B’naiture Frequently Asked Questions
Wilderness Torah youth programs do not replace synagogue Hebrew school education, where students formally learn skills such as Hebrew, Torah, and prayer. Rather, Wilderness Torah’s programs engage youth in the natural world through Jewish stories, teachings, songs, and prayers to help youth learn about themselves, become more self-reliant, and deepen their relationship to nature and Jewish tradition.
For many families, our programs are their stand-alone source of Jewish education, while roughly ⅓ additionally enroll their children at Hebrew schools or Jewish day schools.
Young people who come with very little background in Jewish learning often reflect feeling a newfound sense of Jewish identity through learning prayers, songs, and understanding the Hebrew calendar. Children with more Jewish education background often reflect on the balance our programs provide through embodied experience to the intellectually focused school environment and discover an enlivened relationship to their faith.
As a culmination of the two-years of skill building and experience, each second year mentee graduates through a final overnight solo (or other appropriate challenge) designed to reveal their inner strength, celebrate their unique gifts, and mark their passage into their teenage years.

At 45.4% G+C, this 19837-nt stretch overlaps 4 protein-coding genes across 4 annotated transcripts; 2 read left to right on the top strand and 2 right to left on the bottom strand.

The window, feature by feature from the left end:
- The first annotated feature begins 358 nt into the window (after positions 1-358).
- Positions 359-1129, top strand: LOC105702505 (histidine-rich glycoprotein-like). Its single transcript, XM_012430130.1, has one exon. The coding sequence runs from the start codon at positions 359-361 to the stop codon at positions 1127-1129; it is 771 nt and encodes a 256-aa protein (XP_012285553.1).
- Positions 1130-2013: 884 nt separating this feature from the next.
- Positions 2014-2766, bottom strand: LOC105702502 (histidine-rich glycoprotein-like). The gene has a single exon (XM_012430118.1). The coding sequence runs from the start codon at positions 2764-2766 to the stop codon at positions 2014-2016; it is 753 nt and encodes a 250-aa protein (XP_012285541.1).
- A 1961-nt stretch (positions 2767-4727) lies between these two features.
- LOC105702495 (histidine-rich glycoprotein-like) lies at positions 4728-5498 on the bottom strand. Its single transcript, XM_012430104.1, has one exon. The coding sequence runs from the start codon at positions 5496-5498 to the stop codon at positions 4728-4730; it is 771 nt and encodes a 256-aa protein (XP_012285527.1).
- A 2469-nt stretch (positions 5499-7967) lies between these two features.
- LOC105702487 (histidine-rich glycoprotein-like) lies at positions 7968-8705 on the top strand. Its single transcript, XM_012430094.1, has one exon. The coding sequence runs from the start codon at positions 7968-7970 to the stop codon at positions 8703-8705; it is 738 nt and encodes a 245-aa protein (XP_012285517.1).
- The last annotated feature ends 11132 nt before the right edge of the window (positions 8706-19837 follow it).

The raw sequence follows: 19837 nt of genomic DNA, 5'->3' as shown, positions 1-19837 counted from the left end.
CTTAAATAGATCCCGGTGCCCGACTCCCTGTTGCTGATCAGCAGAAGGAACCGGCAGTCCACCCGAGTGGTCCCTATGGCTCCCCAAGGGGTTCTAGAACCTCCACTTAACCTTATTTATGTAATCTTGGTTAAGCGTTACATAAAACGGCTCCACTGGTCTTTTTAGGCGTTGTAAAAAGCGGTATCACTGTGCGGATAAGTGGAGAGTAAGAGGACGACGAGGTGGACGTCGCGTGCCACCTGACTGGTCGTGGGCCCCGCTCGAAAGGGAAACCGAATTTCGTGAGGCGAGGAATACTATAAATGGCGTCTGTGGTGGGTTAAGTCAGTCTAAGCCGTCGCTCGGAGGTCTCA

Our experience confirms current psychological research that shows that boys and girls at this age generally experience and process things in different ways. In order to create the safety needed to be true to oneself, separating into boys and girls groups is developmentally appropriate at this age. We are aware that boys and girls appreciate the full spectrum of experience, so both cohorts learn and experience a very similar set of skills, activities, and Jewish learning.
We welcome participants of all backgrounds — Jewish and multi-faith — and celebrate diversity of Jewish knowledge, practice, belief, and expression. We focus on the earth-based aspects of Jewish tradition and seek to model and create Jewish community that is inclusive and supportive of all participants in cultivating meaningful, personal relationships with Judaism.
Wilderness Torah creates a pluralistic community platform where individuals of the range of religious observance can participate. We support the observance of Jewish law, such as Shabbat and kashrut (Jewish dietary laws), and provide our diverse community with many options for religious observance. We invite all families to get curious about differences they perceive among Jewish practices within the B’naiture community. Go ahead, ask! Building pluralistic community poses challenges that can become profound learning opportunities.
In addition to being delicious, kid friendly, and organic whenever possible, food served on our camping trips observes traditional the Jewish dietary laws of kashrut (keeping kosher).